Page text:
RIP Java, My Teacher.
May 19, 2012
“Sorry to share sad news, but we unexpectedly had to put Java to sleep this morning…Thankfully, it was Saturday and we were all at home and the vet was open, so I rushed the kids over and we all got to say goodbye.
Thank you for giving us such a wonderful gift.”
This is the text I received at 11:16 this morning.
There were more details, including the obvious part about how she would have called me if she could stop crying. A fact I completely understood.
Let me tell you a little bit about Java.
May 31, 2001. I was in love and living happily in Houston with my beau of one year, so naturally we decided to get a dog. If you have never been to an animal shelter, here’s a little nugget no one tells you:
They know why you’re there.
The dogs call to you and dance for you and do everything in their power to win your love in a glance. On this particular day, a litter of pups was brought in while we were there falling for every animal and wishing we had a farm to which we could bring them all.
Every dog in the building was singing a deafening, soulful tune.
This white blond, 8 week old empress was oddly still, sitting amidst her manic brothers and sister, just looking about as if horrified by the spectacle. She was silent and positively regal. And then she looked at me.
And I was gone.
A year later I was married, and a year after that I was in Chicago. And a year after that, I was divorced.
Java remained with me and enjoyed Gold Coast living for a while. I can’t pass Oak Street Beach without remembering her sleek yellow lab/greyhound-looking* figure soar over the sand dunes in the early morning sun. She was excellent off leash. Except for the occasional lapse (“Squirrel!”), returning on command was one of many in her arsenal of tricks. Sit, down, heel, settle, dance, shake hands, and the ever popular playing of deadness to name a few. Strangers were often invited to point their gun-fingers at her and say “Bang!” to which she would immediately roll over and play dead in an overload of cuteness.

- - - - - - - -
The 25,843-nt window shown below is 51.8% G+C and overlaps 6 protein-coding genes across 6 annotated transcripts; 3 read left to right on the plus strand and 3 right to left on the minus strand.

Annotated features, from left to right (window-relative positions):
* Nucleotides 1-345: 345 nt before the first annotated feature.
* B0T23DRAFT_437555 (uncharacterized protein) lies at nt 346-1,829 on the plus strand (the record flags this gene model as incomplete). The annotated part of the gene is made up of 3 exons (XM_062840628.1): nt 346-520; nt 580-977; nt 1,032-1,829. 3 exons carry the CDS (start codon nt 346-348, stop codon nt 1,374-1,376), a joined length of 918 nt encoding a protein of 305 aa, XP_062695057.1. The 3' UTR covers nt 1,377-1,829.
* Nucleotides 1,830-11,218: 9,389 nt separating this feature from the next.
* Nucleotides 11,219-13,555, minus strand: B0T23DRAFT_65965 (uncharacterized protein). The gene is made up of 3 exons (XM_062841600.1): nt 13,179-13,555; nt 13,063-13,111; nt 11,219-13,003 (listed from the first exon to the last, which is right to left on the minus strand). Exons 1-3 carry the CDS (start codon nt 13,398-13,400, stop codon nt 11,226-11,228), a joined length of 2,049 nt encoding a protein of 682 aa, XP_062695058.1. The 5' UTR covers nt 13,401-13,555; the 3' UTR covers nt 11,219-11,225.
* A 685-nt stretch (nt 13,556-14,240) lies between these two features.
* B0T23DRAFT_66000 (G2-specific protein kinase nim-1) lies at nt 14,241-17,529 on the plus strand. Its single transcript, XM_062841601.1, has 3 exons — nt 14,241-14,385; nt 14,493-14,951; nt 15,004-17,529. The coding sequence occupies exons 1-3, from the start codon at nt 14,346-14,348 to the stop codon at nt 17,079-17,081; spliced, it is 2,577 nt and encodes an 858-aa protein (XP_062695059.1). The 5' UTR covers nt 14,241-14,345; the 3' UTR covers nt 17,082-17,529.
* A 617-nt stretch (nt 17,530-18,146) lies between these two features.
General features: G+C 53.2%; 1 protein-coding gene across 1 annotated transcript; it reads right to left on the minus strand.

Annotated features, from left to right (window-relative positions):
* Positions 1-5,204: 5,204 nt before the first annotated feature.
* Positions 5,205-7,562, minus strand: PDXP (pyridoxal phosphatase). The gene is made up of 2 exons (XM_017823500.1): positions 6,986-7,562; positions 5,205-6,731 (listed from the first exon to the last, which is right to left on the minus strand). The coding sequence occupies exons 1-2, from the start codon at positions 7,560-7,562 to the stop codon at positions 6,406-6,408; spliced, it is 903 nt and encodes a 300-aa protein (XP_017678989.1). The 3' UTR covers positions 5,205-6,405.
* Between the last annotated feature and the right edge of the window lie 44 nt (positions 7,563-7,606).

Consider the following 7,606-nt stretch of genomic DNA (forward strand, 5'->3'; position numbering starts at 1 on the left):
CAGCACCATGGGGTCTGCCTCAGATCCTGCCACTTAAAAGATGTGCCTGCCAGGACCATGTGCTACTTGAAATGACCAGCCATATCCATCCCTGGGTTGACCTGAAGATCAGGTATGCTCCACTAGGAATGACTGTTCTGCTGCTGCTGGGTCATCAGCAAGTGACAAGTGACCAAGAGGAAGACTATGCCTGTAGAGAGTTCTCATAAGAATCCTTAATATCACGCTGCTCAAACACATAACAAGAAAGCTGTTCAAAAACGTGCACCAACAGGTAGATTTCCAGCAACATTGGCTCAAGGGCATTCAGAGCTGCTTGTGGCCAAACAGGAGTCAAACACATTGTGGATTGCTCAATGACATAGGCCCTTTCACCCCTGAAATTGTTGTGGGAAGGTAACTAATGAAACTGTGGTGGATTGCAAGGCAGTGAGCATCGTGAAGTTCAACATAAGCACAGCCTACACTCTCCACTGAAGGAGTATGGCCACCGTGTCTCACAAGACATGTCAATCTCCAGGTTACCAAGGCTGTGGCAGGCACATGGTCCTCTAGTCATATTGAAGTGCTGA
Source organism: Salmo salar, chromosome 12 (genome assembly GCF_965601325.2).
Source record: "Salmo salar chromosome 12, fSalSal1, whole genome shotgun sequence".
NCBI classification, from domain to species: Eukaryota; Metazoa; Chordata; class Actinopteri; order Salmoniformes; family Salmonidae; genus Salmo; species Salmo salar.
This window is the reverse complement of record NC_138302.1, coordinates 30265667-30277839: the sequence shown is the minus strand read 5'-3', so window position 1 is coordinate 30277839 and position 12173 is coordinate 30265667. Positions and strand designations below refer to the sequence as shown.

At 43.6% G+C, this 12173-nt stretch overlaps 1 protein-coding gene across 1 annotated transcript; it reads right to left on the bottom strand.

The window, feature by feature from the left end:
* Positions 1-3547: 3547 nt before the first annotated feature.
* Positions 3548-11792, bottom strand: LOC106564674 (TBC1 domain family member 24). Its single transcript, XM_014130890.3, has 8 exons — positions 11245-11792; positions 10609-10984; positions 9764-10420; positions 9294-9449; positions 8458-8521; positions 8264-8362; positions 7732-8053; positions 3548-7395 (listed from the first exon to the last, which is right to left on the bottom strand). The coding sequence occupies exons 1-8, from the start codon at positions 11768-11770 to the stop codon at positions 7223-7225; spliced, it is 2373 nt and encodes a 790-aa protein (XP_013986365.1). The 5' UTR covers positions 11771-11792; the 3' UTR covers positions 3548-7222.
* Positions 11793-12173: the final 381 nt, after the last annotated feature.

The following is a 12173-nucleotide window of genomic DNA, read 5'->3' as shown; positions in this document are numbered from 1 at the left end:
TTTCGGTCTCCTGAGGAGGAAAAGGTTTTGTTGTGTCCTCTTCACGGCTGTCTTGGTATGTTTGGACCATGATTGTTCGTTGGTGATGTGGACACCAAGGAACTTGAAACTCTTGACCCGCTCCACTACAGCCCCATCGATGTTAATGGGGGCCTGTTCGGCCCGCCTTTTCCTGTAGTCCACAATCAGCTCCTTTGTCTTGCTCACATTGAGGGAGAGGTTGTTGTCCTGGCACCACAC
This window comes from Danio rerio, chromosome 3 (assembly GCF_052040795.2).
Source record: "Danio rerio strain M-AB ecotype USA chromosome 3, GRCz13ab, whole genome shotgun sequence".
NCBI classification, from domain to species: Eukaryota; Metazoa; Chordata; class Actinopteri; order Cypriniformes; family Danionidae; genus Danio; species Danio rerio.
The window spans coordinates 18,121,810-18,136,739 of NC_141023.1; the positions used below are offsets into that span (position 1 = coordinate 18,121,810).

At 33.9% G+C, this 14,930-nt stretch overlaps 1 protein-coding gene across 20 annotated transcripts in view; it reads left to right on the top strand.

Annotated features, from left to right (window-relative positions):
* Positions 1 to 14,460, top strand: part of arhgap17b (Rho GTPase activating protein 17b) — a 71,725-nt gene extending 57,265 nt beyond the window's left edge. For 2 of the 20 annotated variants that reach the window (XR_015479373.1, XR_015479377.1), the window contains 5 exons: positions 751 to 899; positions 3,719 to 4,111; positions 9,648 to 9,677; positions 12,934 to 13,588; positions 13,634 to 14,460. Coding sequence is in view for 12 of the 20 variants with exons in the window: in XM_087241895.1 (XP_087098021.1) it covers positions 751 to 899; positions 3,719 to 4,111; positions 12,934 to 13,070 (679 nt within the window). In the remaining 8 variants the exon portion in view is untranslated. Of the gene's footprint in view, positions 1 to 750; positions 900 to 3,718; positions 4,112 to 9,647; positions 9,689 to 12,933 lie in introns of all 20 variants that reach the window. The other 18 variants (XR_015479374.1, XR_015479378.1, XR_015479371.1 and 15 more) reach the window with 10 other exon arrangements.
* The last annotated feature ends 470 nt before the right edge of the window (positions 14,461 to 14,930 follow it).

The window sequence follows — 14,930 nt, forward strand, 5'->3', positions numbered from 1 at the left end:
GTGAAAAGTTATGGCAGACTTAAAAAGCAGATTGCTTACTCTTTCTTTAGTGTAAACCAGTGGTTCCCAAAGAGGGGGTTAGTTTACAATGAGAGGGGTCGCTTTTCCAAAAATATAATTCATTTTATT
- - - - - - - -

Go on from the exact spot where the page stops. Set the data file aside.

She was simply the best dog ever.
As my job started to require more travel, my neighbors Jen and Greg would dogsit for me, and since they were an active, athletic couple, Java got more exercise with them than she ever did with me. Apparently, dogs like Java want more than a spin around the park followed by four hours of diligent television-watching.
One day, Java came home to me and I distinctly heard her say, “Oh, you again. Where’s my real family? You know, the fun ones.”
I offhandedly asked Jen one day if she would ever consider adopting Java. “If we were to ever have a dog, we’d love one like Java but we’re seriously too busy these days to…”
Now, I wasn’t really thinking about giving Java away. I mean, she was my dog and a great one. When you’re a dog person like I am a dog person, you sometimes wonder if you love dogs more than people. And when you’re newly divorced in a relatively new city, coming home to unwavering enthusiasm for your face is good for the soul.
But I kept hearing that voice.
And then one day, it just made sense to all of us. Any objections they had disappeared and my sadness at losing her paled in comparison to her utter joy in her new home. Besides, I wasn’t losing her at all. And I wasn’t releasing her into the streets for selfish reasons.
I missed her but I could never be sad, knowing that she was so happy.
Jen and Greg have three children now, and Java was in their family longer than she was physically in mine. They lovingly referred to me as Java’s “birth mother” and I occasionally dog-sat for them too. Her reaction to me, they say, was reserved only for those that Java loved best. I like to believe that she knew me and was letting me know how grateful she was for the incredible family she had. I like to joke that, while happy to see me, she would warily ask, “But, I don’t have to go back home with her, right? RIGHT?”
I still catch shit from some friends who can’t believe I would give my beloved dog away.
But here’s the thing about love: if you’re doing it right, it has nothing to do with being loved. Dogs don’t love us in order to be loved back, or to get food, or treats, or attention. They bask in it when it’s given, yes. But they love us just because they love us. The hardest lesson to learn is how to love without requiring love back. Welcome it, value it, and bask in it. But don’t require it in order to give it. And don’t regret it just because it leaves. Love that is given is never, ever wasted. Love people like that and you’ll never be heartbroken again.
*Doggy-DNA testing proved that she was other breeds but whatever. She ran like the wind.